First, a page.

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Treatment experiences of Latinas after diagnosis of breast cancer

Authors

  • Steven J. Katz MD, MPH,

    Corresponding author
    1. Department of Internal Medicine, School of Medicine, University of Michigan, Ann Arbor, Michigan
    2. Department of Health Management and Policy, School of Public Health, University of Michigan, Ann Arbor, Michigan
    • Corresponding author: Steven J. Katz, MD, MPH, Department of Internal Medicine, School of Medicine, University of Michigan, North Campus, Research Complex, 2800 Plymouth Rd, B16 Rm 410E, Ann Arbor, MI 48109-2800; Fax: (734) 936-8944; skatz@med.umich.edu

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  • Lauren P. Wallner PhD, MPH,

    1. Department of Internal Medicine, School of Medicine, University of Michigan, Ann Arbor, Michigan
    2. Department of Epidemiology, School of Public Health, University of Michigan, Ann Arbor, Michigan
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  • Paul H. Abrahamse MA,

    1. Department of Epidemiology, School of Public Health, University of Michigan, Ann Arbor, Michigan
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  • Nancy K. Janz PhD,

    1. Department of Health Behavior and Health Education, School of Public Health, University of Michigan, Ann Arbor, Michigan
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  • Kathryn A. Martinez PhD, MPH,

    1. Center for Value-Based Care Research, Cleveland Clinic, Cleveland, Ohio
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  • Dean A. Shumway MD,

    1. Department of Radiation Oncology, School of Medicine, University of Michigan, Ann Arbor, Michigan
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  • Ann S. Hamilton PhD,

    1. Keck School of Medicine, University of Southern California, Los Angeles, California
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  • Kevin C. Ward PhD, MPH,

    1. Department of Epidemiology, Rollins School of Public Health, Emory University, Atlanta, Georgia
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  • Kenneth A. Resnicow PhD,

    1. Department of Health Behavior and Health Education, School of Public Health, University of Michigan, Ann Arbor, Michigan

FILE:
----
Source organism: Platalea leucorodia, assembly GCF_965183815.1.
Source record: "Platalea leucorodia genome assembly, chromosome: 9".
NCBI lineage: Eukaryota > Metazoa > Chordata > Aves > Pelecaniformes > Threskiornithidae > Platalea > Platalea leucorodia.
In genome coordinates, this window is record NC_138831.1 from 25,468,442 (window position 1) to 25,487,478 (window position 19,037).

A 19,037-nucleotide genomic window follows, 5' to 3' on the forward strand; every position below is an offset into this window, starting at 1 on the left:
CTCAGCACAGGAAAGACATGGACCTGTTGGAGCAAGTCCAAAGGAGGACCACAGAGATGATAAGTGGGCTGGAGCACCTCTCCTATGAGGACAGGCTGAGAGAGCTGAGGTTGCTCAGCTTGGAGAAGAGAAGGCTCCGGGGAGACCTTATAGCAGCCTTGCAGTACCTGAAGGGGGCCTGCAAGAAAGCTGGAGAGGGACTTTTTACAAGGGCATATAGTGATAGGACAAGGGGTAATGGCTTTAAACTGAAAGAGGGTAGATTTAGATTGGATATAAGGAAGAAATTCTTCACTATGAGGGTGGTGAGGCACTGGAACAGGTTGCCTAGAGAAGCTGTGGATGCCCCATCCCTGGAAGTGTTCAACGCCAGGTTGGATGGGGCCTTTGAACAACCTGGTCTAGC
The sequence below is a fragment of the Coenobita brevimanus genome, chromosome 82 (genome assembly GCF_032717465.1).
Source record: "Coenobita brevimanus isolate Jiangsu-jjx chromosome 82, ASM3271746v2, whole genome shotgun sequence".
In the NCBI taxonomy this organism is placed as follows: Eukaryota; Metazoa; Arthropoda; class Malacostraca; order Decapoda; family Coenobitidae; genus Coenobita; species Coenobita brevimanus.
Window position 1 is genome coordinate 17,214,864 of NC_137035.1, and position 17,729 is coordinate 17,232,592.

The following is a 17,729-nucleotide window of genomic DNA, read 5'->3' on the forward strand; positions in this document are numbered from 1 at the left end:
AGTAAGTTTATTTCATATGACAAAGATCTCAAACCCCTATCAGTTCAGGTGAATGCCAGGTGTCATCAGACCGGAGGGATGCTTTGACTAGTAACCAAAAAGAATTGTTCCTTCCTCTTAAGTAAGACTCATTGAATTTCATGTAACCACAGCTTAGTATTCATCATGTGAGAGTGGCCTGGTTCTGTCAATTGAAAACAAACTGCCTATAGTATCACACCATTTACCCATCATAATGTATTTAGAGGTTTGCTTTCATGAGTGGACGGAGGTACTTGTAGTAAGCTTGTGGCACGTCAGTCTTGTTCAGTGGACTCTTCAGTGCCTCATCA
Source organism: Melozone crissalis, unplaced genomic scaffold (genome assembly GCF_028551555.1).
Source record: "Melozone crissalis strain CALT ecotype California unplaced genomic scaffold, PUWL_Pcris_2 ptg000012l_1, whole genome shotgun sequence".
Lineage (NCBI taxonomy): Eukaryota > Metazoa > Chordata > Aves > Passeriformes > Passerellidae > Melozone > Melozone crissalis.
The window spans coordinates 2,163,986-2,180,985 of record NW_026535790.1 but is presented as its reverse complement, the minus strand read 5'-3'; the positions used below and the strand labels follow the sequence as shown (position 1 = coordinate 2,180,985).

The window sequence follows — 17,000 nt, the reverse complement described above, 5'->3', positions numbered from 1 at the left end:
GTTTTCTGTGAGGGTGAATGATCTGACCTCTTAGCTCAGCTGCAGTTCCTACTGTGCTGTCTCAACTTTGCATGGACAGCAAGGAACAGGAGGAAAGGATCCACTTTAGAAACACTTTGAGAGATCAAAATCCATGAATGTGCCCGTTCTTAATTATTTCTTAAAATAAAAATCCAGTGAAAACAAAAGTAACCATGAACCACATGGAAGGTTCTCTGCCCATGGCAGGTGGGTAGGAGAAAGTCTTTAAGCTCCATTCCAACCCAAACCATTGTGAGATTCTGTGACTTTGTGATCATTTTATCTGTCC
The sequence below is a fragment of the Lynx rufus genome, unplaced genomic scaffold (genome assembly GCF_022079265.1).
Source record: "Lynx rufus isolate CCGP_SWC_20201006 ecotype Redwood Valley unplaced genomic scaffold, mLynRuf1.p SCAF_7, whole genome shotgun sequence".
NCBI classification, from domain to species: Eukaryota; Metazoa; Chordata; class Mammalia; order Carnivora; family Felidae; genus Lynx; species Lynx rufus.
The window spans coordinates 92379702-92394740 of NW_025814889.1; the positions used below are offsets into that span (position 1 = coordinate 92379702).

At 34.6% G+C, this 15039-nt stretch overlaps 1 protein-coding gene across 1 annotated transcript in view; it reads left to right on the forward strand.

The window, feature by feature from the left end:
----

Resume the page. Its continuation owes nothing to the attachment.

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  • Sarah T. Hawley PhD, MPH

    1. Department of Internal Medicine, School of Medicine, University of Michigan, Ann Arbor, Michigan
    2. Department of Health Management and Policy, School of Public Health, University of Michigan, Ann Arbor, Michigan
    3. Veterans Administration Center for Clinical Management Research, Ann Arbor VA Health Care System, Ann Arbor, Michigan
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  • We acknowledge the work of our project staff (Mackenzie Crawford, MPH, and Kiyana Perrino, MPH, from the Georgia Cancer Registry; Jennifer Zelaya, Pamela Lee, Maria Gaeta, Virginia Parker, BA, and Renee Bickerstaff-Magee from the University of Southern California; and Rebecca Morrison, MPH, Alexandra Jeanpierre, MPH, Stefanie Goodell, BS, Irina Bondarenko, MS, and Rose Juhasz, PhD, from the University of Michigan). We acknowledge with gratitude our survey respondents.

Abstract

BACKGROUND

The authors examined racial/ethnic differences in patient perspectives regarding their breast cancer treatment experiences.

METHODS

A weighted random sample of women newly diagnosed with breast cancer between 2013 and 2015 in Los Angeles County and Georgia were sent surveys 2 months after undergoing surgery (5080 women; 70% response rate). The analytic sample was limited to patients residing in Los Angeles County (2397 women).

RESULTS

The pattern of visits with different specialists before surgery was found to be similar across racial/ethnic groups. Low acculturated Latinas (Latinas-LA) were less likely to report high clinician communication quality for both surgeons and medical oncologists (<69% vs >72% for all other groups; P<.05). The percentage of patients who reported high satisfaction regarding how physicians worked together was similar across racial/ethnic groups. Latinas-LA were more likely to have a low autonomy decision style (48% vs 24%-50% for all other groups; P<.001) and were more likely to report receiving too much information versus other ethnic groups (20% vs <16% for other groups; P<.001). Patients who reported a low autonomy decision style were more likely to rate the amount of information they received for the surgery decision as “too much” (16% vs 9%; P<.001).

CONCLUSIONS

There appears to be moderate disparity in breast cancer treatment communication and decision-making experiences reported by Latinas-LA versus other groups. The approach to treatment decision making by Latinas-LA represents an important challenge to health care providers. Initiatives are needed to improve patient engagement in decision making and increase clinician awareness of these challenges in this patient population. Cancer 2017. © 2017 American Cancer Society.

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